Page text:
Nagoya Protocol – new book release

‘The Nagoya Protocol: Its impact on access & benefit sharing, patent applications and the utilisation of genetic resources’.

Today sees the release in paperback of the first book by Millicent Ligare in this field.

The Nagoya Protocol on Access to Genetic Resources and the Fair and Equitable Sharing of Benefits Arising from their Utilization to the Convention on Biological Diversity was adopted on 29 October 2010 in Nagoya, Japan, and entered into force on 12 October 2014.

Now the debates are in full swing across the world about how to implement the protocol at the domestic level.

If you feel perplexed by topics such as “International access and benefit sharing regimes under the CBD, ITPGRA, IGC & TRIPS”- then this is the book for you.

Written for everybody interested in the Nagoya Protocol, those who did not realise it existed, and those who do not know how it will affect them, this concise, but extensively referenced work, is a must for students of the topic.

This book demystifies

  • The historical background to the protection of IPRs
  • What is ‘Access and Benefit Sharing’?
  • The position of ABS under the CBD
  • The position of ABS under the TRIPS Agreement
  • Patent applications and the utilisation of GR, post-CBD and post-TRIPS
  • The implications for ABS, patent applications and utilisation of genetic resources, after Nagoya.

The author: Millicent Ligare is an Advocate of the High Court of Kenya, and holds an LLM from the University of the West of England, Bristol.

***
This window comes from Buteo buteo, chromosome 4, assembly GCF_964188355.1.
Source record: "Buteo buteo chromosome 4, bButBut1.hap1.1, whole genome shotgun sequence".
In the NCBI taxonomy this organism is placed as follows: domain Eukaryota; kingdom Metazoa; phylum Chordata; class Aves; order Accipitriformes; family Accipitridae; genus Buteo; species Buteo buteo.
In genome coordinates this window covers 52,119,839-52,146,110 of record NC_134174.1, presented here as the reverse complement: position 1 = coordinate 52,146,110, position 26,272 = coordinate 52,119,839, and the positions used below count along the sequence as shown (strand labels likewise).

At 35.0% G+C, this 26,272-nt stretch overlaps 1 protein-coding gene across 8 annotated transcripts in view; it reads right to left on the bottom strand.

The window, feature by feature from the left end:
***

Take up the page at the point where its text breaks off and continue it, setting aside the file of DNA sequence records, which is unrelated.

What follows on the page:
Genetic Resources and Traditional Knowledge in Namibia

The ministry of Environment & Tourism conducted a 3 day workshop in Windhoek Namibia, to help create public awareness on the importance of documenting and protecting IPR’s related to the use of Genetic Resources and associated Traditional Knowledge for the implementation of the Nagoya Protocol.

Namibia is a signatory to the Nagoya Protocol.

The Minister of Environment and Tourism, Pohamba Shifeta, said that as investors are attracted to Namibia by its natural heritage and its rich traditional knowledge attached to the utilisation of these assets, it was imperative to implement the Nagoya Protocol on Access and Benefit Sharing (ABS) in order to engage and share experiences.

“It is a well-known fact that these assets are vulnerable to overexploitation, which has the potential to uproot them with no chance to grow again. The government is thus committed to counter this threat by ensuring that biodiversity and the ecological goods and services that they provide are used for the long term benefit of Namibians, especially the rural communities,” expounded the environment and tourism minister.

He said in the absence of a law, access to genetic resources and benefit sharing in Namibia has been regulated by the Interim Bio Prospecting Committee (IBPC) established by Cabinet in 2007.

Shifeta said the committee still regulates and facilitates all bio-prospecting and bio-trade activities, while at the same time safeguards them against unlawful exploitation and bio-piracy.

He urged the workshop participants to give priority to strengthening customary laws and value systems of indigenous peoples and local communities in the protection of their traditional knowledge.